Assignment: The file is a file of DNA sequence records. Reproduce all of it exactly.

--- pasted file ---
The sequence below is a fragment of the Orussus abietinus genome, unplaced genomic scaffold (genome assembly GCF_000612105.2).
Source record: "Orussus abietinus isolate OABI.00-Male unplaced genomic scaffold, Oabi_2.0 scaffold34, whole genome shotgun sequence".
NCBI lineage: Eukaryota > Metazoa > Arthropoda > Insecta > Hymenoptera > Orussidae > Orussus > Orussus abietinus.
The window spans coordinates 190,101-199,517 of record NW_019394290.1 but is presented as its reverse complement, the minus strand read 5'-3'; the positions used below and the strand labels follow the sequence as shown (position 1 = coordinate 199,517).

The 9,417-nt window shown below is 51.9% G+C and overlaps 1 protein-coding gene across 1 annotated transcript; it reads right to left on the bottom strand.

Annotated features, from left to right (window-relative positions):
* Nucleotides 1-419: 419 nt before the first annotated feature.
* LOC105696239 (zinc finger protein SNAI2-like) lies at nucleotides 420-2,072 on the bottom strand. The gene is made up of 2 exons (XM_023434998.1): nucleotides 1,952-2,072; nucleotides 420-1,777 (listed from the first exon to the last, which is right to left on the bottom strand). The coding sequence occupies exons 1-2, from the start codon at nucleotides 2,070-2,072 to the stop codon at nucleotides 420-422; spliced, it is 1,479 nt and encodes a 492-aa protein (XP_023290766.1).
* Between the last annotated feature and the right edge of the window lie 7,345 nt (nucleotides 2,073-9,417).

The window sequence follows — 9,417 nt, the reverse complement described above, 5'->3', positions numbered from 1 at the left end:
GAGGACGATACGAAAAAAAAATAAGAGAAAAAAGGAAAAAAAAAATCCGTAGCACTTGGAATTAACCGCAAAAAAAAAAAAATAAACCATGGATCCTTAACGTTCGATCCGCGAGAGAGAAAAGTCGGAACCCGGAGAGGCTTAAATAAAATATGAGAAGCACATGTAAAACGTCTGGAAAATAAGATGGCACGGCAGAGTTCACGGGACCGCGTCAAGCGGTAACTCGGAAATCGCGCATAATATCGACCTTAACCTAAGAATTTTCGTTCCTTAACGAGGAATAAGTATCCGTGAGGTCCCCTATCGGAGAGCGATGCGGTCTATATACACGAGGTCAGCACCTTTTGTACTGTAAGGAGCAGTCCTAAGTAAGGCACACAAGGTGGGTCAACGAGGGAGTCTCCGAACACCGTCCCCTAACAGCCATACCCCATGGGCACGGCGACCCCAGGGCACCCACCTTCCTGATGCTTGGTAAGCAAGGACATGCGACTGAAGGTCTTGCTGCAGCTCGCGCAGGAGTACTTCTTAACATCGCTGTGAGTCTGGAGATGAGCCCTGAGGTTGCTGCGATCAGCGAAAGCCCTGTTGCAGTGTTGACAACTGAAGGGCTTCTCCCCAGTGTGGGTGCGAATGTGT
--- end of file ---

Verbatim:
The sequence below is a fragment of the Orussus abietinus genome, unplaced genomic scaffold (genome assembly GCF_000612105.2).
Source record: "Orussus abietinus isolate OABI.00-Male unplaced genomic scaffold, Oabi_2.0 scaffold34, whole genome shotgun sequence".
NCBI lineage: Eukaryota > Metazoa > Arthropoda > Insecta > Hymenoptera > Orussidae > Orussus > Orussus abietinus.
The window spans coordinates 190,101-199,517 of record NW_019394290.1 but is presented as its reverse complement, the minus strand read 5'-3'; the positions used below and the strand labels follow the sequence as shown (position 1 = coordinate 199,517).

The 9,417-nt window shown below is 51.9% G+C and overlaps 1 protein-coding gene across 1 annotated transcript; it reads right to left on the bottom strand.

Annotated features, from left to right (window-relative positions):
* Nucleotides 1-419: 419 nt before the first annotated feature.
* LOC105696239 (zinc finger protein SNAI2-like) lies at nucleotides 420-2,072 on the bottom strand. The gene is made up of 2 exons (XM_023434998.1): nucleotides 1,952-2,072; nucleotides 420-1,777 (listed from the first exon to the last, which is right to left on the bottom strand). The coding sequence occupies exons 1-2, from the start codon at nucleotides 2,070-2,072 to the stop codon at nucleotides 420-422; spliced, it is 1,479 nt and encodes a 492-aa protein (XP_023290766.1).
* Between the last annotated feature and the right edge of the window lie 7,345 nt (nucleotides 2,073-9,417).

The window sequence follows — 9,417 nt, the reverse complement described above, 5'->3', positions numbered from 1 at the left end:
GAGGACGATACGAAAAAAAAATAAGAGAAAAAAGGAAAAAAAAAATCCGTAGCACTTGGAATTAACCGCAAAAAAAAAAAAATAAACCATGGATCCTTAACGTTCGATCCGCGAGAGAGAAAAGTCGGAACCCGGAGAGGCTTAAATAAAATATGAGAAGCACATGTAAAACGTCTGGAAAATAAGATGGCACGGCAGAGTTCACGGGACCGCGTCAAGCGGTAACTCGGAAATCGCGCATAATATCGACCTTAACCTAAGAATTTTCGTTCCTTAACGAGGAATAAGTATCCGTGAGGTCCCCTATCGGAGAGCGATGCGGTCTATATACACGAGGTCAGCACCTTTTGTACTGTAAGGAGCAGTCCTAAGTAAGGCACACAAGGTGGGTCAACGAGGGAGTCTCCGAACACCGTCCCCTAACAGCCATACCCCATGGGCACGGCGACCCCAGGGCACCCACCTTCCTGATGCTTGGTAAGCAAGGACATGCGACTGAAGGTCTTGCTGCAGCTCGCGCAGGAGTACTTCTTAACATCGCTGTGAGTCTGGAGATGAGCCCTGAGGTTGCTGCGATCAGCGAAAGCCCTGTTGCAGTGTTGACAACTGAAGGGCTTCTCCCCAGTGTGGGTGCGAATGTGT